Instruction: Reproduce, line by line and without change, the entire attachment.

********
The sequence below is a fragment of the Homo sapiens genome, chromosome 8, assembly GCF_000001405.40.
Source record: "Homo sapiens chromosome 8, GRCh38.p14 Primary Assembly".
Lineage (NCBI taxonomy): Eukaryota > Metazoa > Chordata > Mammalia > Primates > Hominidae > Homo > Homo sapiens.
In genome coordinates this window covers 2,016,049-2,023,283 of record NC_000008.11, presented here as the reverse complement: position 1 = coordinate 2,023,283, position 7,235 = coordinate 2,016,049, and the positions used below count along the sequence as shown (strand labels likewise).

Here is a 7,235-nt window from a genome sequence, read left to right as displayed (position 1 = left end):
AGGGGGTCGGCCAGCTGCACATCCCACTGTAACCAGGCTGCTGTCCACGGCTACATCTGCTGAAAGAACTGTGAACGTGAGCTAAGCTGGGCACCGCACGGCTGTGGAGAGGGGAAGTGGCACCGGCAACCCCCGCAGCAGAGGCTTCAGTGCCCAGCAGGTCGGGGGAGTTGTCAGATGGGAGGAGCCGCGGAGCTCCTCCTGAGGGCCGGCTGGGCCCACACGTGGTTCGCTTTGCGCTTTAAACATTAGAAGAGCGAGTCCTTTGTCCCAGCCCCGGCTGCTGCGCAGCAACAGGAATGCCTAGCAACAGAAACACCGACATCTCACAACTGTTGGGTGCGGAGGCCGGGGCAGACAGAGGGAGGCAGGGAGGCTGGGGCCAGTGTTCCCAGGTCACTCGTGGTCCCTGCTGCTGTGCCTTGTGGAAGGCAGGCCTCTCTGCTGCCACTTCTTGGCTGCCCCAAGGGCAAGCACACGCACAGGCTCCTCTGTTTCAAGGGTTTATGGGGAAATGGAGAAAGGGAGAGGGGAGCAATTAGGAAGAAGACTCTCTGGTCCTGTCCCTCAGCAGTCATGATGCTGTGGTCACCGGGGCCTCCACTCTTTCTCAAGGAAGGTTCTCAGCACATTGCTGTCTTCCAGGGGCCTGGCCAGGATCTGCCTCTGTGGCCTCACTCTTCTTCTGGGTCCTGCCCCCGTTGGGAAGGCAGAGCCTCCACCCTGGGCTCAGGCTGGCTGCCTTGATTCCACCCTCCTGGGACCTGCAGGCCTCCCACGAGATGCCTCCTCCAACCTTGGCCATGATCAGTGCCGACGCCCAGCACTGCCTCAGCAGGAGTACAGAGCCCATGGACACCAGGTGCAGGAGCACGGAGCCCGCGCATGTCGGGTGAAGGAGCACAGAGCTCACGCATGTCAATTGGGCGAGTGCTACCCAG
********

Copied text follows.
The sequence below is a fragment of the Homo sapiens genome, chromosome 8, assembly GCF_000001405.40.
Source record: "Homo sapiens chromosome 8, GRCh38.p14 Primary Assembly".
Lineage (NCBI taxonomy): Eukaryota > Metazoa > Chordata > Mammalia > Primates > Hominidae > Homo > Homo sapiens.
In genome coordinates this window covers 2,016,049-2,023,283 of record NC_000008.11, presented here as the reverse complement: position 1 = coordinate 2,023,283, position 7,235 = coordinate 2,016,049, and the positions used below count along the sequence as shown (strand labels likewise).

Here is a 7,235-nt window from a genome sequence, read left to right as displayed (position 1 = left end):
AGGGGGTCGGCCAGCTGCACATCCCACTGTAACCAGGCTGCTGTCCACGGCTACATCTGCTGAAAGAACTGTGAACGTGAGCTAAGCTGGGCACCGCACGGCTGTGGAGAGGGGAAGTGGCACCGGCAACCCCCGCAGCAGAGGCTTCAGTGCCCAGCAGGTCGGGGGAGTTGTCAGATGGGAGGAGCCGCGGAGCTCCTCCTGAGGGCCGGCTGGGCCCACACGTGGTTCGCTTTGCGCTTTAAACATTAGAAGAGCGAGTCCTTTGTCCCAGCCCCGGCTGCTGCGCAGCAACAGGAATGCCTAGCAACAGAAACACCGACATCTCACAACTGTTGGGTGCGGAGGCCGGGGCAGACAGAGGGAGGCAGGGAGGCTGGGGCCAGTGTTCCCAGGTCACTCGTGGTCCCTGCTGCTGTGCCTTGTGGAAGGCAGGCCTCTCTGCTGCCACTTCTTGGCTGCCCCAAGGGCAAGCACACGCACAGGCTCCTCTGTTTCAAGGGTTTATGGGGAAATGGAGAAAGGGAGAGGGGAGCAATTAGGAAGAAGACTCTCTGGTCCTGTCCCTCAGCAGTCATGATGCTGTGGTCACCGGGGCCTCCACTCTTTCTCAAGGAAGGTTCTCAGCACATTGCTGTCTTCCAGGGGCCTGGCCAGGATCTGCCTCTGTGGCCTCACTCTTCTTCTGGGTCCTGCCCCCGTTGGGAAGGCAGAGCCTCCACCCTGGGCTCAGGCTGGCTGCCTTGATTCCACCCTCCTGGGACCTGCAGGCCTCCCACGAGATGCCTCCTCCAACCTTGGCCATGATCAGTGCCGACGCCCAGCACTGCCTCAGCAGGAGTACAGAGCCCATGGACACCAGGTGCAGGAGCACGGAGCCCGCGCATGTCGGGTGAAGGAGCACAGAGCTCACGCATGTCAATTGGGCGAGTGCTACCCAG